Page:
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OPINION A - The implications of the GATS with respect to basic telecommunication services for the ITU membership

The Second World Telecommunication Policy Forum (Geneva, 1998),


a) that each Member State has the sovereign right to regulate its own telecommunication sector, in accordance with the ITU Constitution and Convention, and to set its own timetable for adapting to market liberalization;

b) that, in addition, ITU Member States that are also members of the World Trade Organization (WTO) are obliged, under its General Agreement on Trade in Services (GATS), to apply the general principle of most-favoured nation (MFN) treatment to services and service suppliers of other WTO members except where individual exemptions were specified;

c) that WTO members which have made commitments under the agreement on basic telecommunication services, and which entered, in part or in full, into additional commitments contained in the WTO reference paper, undertook substantial obligations towards liberalization of their telecommunication sector and a predictable regulatory framework, including the operation of an independent regulatory body,


a) that effective telecommunication networks and low-cost, high quality services are vital to the functioning and development of modern economies, fundamental to business activity and efficient government, and a critical enabler of the emerging world of electronic commerce;

b) that implementation of a telecommunication sector adapted to its environment, within a transparent and predictable regulatory framework, has the potential to provide new and improved services and lower prices for consumers, as well as to increase investments in this sector, from both domestic and foreign sources, and should improve the overall business environment for telecommunication service providers and companies using their services;

c) that the GATS provisions with respect to basic telecommunications will have an impact on all ITU Member States and Sector Members either directly by their participation in the agreement or indirectly through their commercial relationships with operators in countries which have made commitments under the agreement;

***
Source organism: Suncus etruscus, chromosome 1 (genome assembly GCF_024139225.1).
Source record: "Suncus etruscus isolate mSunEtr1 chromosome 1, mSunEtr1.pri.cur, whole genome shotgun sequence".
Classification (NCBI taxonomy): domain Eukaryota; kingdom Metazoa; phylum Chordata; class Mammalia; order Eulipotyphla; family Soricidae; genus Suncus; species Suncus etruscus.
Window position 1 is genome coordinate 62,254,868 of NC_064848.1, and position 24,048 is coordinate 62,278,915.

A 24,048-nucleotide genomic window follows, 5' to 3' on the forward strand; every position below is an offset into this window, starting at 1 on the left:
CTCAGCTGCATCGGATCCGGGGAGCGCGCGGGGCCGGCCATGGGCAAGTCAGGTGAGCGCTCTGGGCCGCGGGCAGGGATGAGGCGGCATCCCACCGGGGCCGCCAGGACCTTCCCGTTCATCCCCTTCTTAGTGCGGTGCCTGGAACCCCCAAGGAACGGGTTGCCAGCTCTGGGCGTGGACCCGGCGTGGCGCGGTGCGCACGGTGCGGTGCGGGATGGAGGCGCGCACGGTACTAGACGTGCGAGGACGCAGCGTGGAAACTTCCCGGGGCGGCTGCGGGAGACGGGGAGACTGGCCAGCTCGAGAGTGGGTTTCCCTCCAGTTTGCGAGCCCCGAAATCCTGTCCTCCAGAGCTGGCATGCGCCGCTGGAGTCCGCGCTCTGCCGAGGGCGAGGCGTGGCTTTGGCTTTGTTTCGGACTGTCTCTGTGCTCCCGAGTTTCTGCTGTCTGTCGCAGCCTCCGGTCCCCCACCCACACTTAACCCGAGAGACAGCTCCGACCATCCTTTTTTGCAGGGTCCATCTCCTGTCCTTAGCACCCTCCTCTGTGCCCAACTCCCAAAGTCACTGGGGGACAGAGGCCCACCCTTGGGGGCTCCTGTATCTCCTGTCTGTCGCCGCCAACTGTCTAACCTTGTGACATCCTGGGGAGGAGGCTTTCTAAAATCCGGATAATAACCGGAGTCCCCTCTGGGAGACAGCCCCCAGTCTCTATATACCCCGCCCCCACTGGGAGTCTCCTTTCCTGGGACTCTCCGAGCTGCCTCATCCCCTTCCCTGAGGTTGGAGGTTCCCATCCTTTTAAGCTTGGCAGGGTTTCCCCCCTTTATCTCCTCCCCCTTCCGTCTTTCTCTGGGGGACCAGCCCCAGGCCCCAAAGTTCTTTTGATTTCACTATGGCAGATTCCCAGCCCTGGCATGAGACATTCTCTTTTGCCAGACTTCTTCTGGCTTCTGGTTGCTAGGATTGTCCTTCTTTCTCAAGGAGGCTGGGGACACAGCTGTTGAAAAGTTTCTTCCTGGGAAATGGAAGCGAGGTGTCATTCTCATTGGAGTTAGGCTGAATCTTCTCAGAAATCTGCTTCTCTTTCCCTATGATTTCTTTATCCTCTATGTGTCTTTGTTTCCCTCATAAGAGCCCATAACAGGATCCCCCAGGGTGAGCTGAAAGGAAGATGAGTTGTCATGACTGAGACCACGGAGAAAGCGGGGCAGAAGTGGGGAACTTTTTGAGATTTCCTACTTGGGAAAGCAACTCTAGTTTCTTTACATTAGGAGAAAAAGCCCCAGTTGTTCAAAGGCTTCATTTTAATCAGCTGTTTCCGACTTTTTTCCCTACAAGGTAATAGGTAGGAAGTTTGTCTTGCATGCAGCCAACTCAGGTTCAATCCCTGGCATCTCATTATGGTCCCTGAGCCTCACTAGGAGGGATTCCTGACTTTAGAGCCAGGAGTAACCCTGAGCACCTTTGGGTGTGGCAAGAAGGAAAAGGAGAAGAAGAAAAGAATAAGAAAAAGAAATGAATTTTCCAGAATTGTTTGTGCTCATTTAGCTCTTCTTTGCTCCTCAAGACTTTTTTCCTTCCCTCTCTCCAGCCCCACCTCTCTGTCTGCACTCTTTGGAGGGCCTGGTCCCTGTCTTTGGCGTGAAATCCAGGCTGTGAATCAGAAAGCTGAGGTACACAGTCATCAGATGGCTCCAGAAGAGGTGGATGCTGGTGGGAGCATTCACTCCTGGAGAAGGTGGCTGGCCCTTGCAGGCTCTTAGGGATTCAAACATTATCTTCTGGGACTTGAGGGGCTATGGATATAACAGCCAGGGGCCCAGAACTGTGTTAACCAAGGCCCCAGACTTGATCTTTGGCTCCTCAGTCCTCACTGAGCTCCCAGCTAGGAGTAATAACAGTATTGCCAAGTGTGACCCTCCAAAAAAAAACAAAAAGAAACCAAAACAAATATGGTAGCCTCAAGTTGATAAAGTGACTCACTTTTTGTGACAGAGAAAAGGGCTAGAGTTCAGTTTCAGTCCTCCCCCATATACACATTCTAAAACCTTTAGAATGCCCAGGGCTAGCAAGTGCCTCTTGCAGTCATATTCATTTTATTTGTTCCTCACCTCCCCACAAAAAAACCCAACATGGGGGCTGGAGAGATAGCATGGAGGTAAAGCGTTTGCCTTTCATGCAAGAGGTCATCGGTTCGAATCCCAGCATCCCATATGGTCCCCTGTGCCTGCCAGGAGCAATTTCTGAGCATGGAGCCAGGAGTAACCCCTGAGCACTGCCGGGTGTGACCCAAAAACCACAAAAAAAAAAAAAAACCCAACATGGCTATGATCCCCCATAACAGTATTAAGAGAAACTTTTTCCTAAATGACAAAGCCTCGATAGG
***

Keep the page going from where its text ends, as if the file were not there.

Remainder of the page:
d) that in addressing the challenge of narrowing the development gap, and of the transition from traditional to new structures, account should be taken of different national contexts,

recommends ITU Member States

to consider, where appropriate, whether application of WTO principles, notably those contained in the Reference Paper (attached for information), either in a national framework or by making commitments within the WTO framework, might be helpful in benefiting their economies,

invites the ITU Secretary-General

1 to accelerate action required by Kyoto Resolution 1 and, to this effect, while respecting ITU Members' independence of action, to cooperate with the WTO secretariat in identifying areas of common interest, with particular emphasis on regulatory matters, technical studies and development matters, that may foster the purposes of both organizations, and to utilize and give a higher profile to expertise existing in the Sectors of the Union;

2 to report to the forthcoming Council regarding progress made in this respect;

3 to prepare, in cooperation with the WTO secretariat, a draft cooperation agreement for consideration by the Council and the 1998 Plenipotentiary Conference;

4 to take action, where appropriate, in cooperation with other international organizations, towards facilitating informal dialogue among policy-makers and regulators to foster adaptation to the changing environment,

invites the ITU Council

to invite WTO to take account of the urgency attached to the conclusion of a cooperation agreement between WTO and ITU on areas of common interest.

 Attachment: WTO reference paper